Photo Credit: Terry Hartley
SCIENTIFIC NAME: Egretta caerulea
STATUS: Breeder. Common in summer, but uncommon in other seasons in Inland Coastal Plain and Gulf Coast regions. Rare to uncommon in spring to mid-summer in Mountain and Tennessee Valley regions, but fairly common in late summer and early fall. MODERATE CONSERVATION CONCERN.
DESCRIPTION: Both male and female little blue herons are similar in coloration with slate-blue bodies and wings, and a purple head and neck. Adults are 24 inches tall with a wingspan of 40 inches, and weigh about 11-12 ounces. During the breeding season the skin around their eyes and the base of their black-tipped bills turn a brilliant cobalt blue. Also, they have long plumes on their crests and backs, and their eyes and legs darken in color. Immature birds are often confused with snowy egrets because they are mostly white, but they have the black-tipped bills to distinguish them, as well as their greenish colored legs, when snowy egrets have distinct black legs with yellow feet. By their first summer, juvenile little blues will begin to transition to adult plumage and will have a mottled, or ‘pied’, blue and white coloration, which they will mostly loose by the second year.
DISTRIBUTION: Little blue herons can be seen throughout the southeast and breed from Kansas, south to Texas, across to Georgia and Florida, and up the Atlantic coast to Maine. In Alabama they can be found across the state, but breed mostly in central and south AL.
HABITAT: Little blue herons can be found foraging in freshwater and marine-estuarine wetlands such as rivers, ponds, lakes, ditches, flooded fields, fish farms, impoundments, lagoons, tidal flats, etc. They also breed in similar wetlands such as swamps, ponds, lakes, impoundments, and often on island habitats in lakes and ponds.
FEEDING HABITS: Little blue herons consume mostly fish, invertebrates, and small amphibians. Their prey varies depending on location, but they are often found eating small fish such as sunfish and minnows, crayfish and grasshoppers, and frogs and tadpoles. They forage during the day by walking slowly along shallow water.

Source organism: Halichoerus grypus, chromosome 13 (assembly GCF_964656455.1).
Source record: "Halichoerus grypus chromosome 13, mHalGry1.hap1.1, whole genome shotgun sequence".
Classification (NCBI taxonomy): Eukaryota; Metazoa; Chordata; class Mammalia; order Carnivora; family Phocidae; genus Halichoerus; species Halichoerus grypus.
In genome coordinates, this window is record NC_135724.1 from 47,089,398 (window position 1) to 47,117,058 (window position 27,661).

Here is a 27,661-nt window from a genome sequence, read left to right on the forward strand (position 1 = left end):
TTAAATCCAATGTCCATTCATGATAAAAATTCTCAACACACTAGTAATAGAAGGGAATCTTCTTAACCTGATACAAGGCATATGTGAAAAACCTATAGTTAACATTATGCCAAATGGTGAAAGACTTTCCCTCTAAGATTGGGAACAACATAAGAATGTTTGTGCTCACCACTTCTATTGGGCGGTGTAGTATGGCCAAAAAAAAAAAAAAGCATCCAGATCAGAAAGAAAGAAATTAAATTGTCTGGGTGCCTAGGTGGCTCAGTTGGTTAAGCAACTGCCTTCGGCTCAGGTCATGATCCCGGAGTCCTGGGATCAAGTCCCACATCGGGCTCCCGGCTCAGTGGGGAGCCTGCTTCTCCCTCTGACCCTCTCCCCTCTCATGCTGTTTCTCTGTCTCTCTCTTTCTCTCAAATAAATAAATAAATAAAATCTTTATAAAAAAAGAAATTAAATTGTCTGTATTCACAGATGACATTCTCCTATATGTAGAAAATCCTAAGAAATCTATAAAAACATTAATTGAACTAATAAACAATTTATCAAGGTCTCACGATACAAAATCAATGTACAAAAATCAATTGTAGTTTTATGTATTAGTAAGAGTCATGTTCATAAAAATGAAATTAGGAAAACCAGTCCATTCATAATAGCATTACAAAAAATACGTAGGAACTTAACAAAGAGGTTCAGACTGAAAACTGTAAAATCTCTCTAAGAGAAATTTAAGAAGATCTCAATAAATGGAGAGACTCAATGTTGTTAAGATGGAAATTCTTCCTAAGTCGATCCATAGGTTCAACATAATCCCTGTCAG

LIFE HISTORY AND ECOLOGY: Herons are known as colonial waterbirds because they nest in large groups called colonies or rookeries. Often they can be found nesting in mixed-species colonies with other heron or egret species. Males will be the first to arrive at a rookery site, and will establish a territory that may start out about 10-11 yards in diameter, but once other birds show up the males may only have a part of a branch or an area as small as a yard in diameter to claim as their own. Many rookeries have individuals nesting close enough that birds could step from one nest to the next. Once females choose a mate, the males will help them to build their twig nests in 3-5 days. After nest construction and copulation occurs, females lay 3-4 pale bluish-green eggs. Both males and females will incubate the eggs for about 3 weeks (22 days) and will then work together to feed their young for 5 weeks until they are ready to leave the nest on their own.
Little blue herons are not known to have problems with predation, but have been known to decrease with increases in cattle egrets, which tend to be more aggressive at rookeries. With little population information known for these herons in Alabama, it is hard to say how their populations are doing, but overall they have seen a decrease across their range.
The oldest known little blue heron in the wild was almost 14 years old.
Rodgers, Jr., James A. and Henry T. Smith. 2012. Little Blue Heron (Egretta caerulea), The Birds of North America Online (A. Poole, Ed.). Ithaca: Cornell Lab of Ornithology; Retrieved from the Birds of North America Online: http://bna.birds.cornell.edu/bna/species/145
Author: Carrie Threadgill, Nongame Wildlife Biologist, Division of Wildlife and Freshwater Fisheries